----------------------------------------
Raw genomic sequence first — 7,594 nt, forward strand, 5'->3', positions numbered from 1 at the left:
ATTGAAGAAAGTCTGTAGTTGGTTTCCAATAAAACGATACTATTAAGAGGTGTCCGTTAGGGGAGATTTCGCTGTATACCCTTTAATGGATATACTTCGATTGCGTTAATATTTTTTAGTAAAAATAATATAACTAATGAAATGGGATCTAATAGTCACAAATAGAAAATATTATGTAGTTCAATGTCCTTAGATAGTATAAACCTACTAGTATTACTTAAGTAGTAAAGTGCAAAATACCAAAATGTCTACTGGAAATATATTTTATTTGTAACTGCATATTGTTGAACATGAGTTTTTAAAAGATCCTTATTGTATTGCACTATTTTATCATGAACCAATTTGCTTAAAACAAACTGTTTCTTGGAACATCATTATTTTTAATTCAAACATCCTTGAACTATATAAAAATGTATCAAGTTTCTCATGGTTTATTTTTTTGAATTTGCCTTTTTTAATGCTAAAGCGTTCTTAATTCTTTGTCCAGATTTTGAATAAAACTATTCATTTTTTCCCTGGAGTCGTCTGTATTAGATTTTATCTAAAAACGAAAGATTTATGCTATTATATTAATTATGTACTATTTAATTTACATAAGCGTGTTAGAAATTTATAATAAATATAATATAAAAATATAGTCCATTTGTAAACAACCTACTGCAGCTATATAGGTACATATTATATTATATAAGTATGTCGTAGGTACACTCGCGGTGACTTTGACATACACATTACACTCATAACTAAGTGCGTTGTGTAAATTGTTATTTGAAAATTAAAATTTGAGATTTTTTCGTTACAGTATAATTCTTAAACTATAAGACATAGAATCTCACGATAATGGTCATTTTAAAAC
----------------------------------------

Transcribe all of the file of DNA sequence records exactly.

Raw genomic sequence first — 7,594 nt, forward strand, 5'->3', positions numbered from 1 at the left:
ATTGAAGAAAGTCTGTAGTTGGTTTCCAATAAAACGATACTATTAAGAGGTGTCCGTTAGGGGAGATTTCGCTGTATACCCTTTAATGGATATACTTCGATTGCGTTAATATTTTTTAGTAAAAATAATATAACTAATGAAATGGGATCTAATAGTCACAAATAGAAAATATTATGTAGTTCAATGTCCTTAGATAGTATAAACCTACTAGTATTACTTAAGTAGTAAAGTGCAAAATACCAAAATGTCTACTGGAAATATATTTTATTTGTAACTGCATATTGTTGAACATGAGTTTTTAAAAGATCCTTATTGTATTGCACTATTTTATCATGAACCAATTTGCTTAAAACAAACTGTTTCTTGGAACATCATTATTTTTAATTCAAACATCCTTGAACTATATAAAAATGTATCAAGTTTCTCATGGTTTATTTTTTTGAATTTGCCTTTTTTAATGCTAAAGCGTTCTTAATTCTTTGTCCAGATTTTGAATAAAACTATTCATTTTTTCCCTGGAGTCGTCTGTATTAGATTTTATCTAAAAACGAAAGATTTATGCTATTATATTAATTATGTACTATTTAATTTACATAAGCGTGTTAGAAATTTATAATAAATATAATATAAAAATATAGTCCATTTGTAAACAACCTACTGCAGCTATATAGGTACATATTATATTATATAAGTATGTCGTAGGTACACTCGCGGTGACTTTGACATACACATTACACTCATAACTAAGTGCGTTGTGTAAATTGTTATTTGAAAATTAAAATTTGAGATTTTTTCGTTACAGTATAATTCTTAAACTATAAGACATAGAATCTCACGATAATGGTCATTTTAAAAC